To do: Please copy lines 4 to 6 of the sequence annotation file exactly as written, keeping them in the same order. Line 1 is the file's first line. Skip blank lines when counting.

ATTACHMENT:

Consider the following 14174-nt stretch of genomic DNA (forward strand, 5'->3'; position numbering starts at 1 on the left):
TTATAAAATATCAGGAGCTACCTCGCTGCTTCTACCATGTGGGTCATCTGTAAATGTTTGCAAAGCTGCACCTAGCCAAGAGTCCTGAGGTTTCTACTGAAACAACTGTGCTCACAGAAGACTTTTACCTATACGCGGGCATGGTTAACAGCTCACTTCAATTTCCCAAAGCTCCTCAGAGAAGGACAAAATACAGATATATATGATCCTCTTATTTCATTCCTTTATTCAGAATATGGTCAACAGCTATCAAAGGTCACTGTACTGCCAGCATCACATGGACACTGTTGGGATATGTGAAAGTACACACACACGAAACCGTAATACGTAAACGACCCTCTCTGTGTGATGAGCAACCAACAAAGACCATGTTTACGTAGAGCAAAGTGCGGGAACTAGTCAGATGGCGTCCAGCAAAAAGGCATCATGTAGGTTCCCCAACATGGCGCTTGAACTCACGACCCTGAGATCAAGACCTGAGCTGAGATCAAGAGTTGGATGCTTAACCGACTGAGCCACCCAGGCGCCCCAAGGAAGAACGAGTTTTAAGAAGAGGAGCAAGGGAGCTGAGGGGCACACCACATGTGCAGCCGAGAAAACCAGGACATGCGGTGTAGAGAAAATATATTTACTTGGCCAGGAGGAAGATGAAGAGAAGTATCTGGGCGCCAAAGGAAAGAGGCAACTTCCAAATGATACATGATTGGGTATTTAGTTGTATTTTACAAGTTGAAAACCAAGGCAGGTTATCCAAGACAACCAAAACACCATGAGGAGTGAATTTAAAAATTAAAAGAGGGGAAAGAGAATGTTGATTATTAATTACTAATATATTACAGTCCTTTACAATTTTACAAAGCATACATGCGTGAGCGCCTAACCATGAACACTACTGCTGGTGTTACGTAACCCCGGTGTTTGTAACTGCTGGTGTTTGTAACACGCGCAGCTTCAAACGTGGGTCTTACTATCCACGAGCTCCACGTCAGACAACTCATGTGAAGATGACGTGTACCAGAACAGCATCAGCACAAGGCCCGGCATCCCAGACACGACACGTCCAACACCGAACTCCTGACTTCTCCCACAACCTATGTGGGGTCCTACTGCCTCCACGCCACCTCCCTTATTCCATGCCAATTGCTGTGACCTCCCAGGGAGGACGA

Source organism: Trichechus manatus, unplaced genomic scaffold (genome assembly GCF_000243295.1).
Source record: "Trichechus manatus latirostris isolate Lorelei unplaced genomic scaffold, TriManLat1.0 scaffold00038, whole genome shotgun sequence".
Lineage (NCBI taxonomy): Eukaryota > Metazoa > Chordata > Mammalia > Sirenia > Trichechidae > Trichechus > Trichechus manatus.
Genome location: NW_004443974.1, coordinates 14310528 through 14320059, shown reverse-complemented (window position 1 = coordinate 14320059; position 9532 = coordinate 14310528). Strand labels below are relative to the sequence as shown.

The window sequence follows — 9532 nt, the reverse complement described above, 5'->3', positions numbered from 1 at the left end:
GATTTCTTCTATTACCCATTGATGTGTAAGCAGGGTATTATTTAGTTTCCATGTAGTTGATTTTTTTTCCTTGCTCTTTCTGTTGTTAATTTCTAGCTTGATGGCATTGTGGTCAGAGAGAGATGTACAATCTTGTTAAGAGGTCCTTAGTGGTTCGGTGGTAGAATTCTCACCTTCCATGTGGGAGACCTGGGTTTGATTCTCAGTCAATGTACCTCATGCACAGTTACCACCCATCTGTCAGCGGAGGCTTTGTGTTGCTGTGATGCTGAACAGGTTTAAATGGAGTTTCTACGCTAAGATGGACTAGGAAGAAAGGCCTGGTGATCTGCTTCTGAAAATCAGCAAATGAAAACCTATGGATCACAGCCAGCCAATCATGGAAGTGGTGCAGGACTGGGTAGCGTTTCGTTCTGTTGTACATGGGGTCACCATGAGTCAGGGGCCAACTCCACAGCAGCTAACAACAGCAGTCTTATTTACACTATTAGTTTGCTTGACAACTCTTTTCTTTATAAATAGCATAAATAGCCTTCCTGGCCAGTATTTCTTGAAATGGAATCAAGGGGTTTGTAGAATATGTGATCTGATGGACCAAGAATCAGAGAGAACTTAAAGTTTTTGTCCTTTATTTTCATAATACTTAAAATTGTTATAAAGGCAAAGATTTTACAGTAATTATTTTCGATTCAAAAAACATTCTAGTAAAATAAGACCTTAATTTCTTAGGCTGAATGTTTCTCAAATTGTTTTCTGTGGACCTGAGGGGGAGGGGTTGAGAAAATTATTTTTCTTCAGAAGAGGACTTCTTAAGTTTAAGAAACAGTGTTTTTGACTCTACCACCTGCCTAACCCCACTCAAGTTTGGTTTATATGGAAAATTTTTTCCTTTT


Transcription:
Source record: "Trichechus manatus latirostris isolate Lorelei unplaced genomic scaffold, TriManLat1.0 scaffold00038, whole genome shotgun sequence".
Lineage (NCBI taxonomy): Eukaryota > Metazoa > Chordata > Mammalia > Sirenia > Trichechidae > Trichechus > Trichechus manatus.
Genome location: NW_004443974.1, coordinates 14310528 through 14320059, shown reverse-complemented (window position 1 = coordinate 14320059; position 9532 = coordinate 14310528). Strand labels below are relative to the sequence as shown.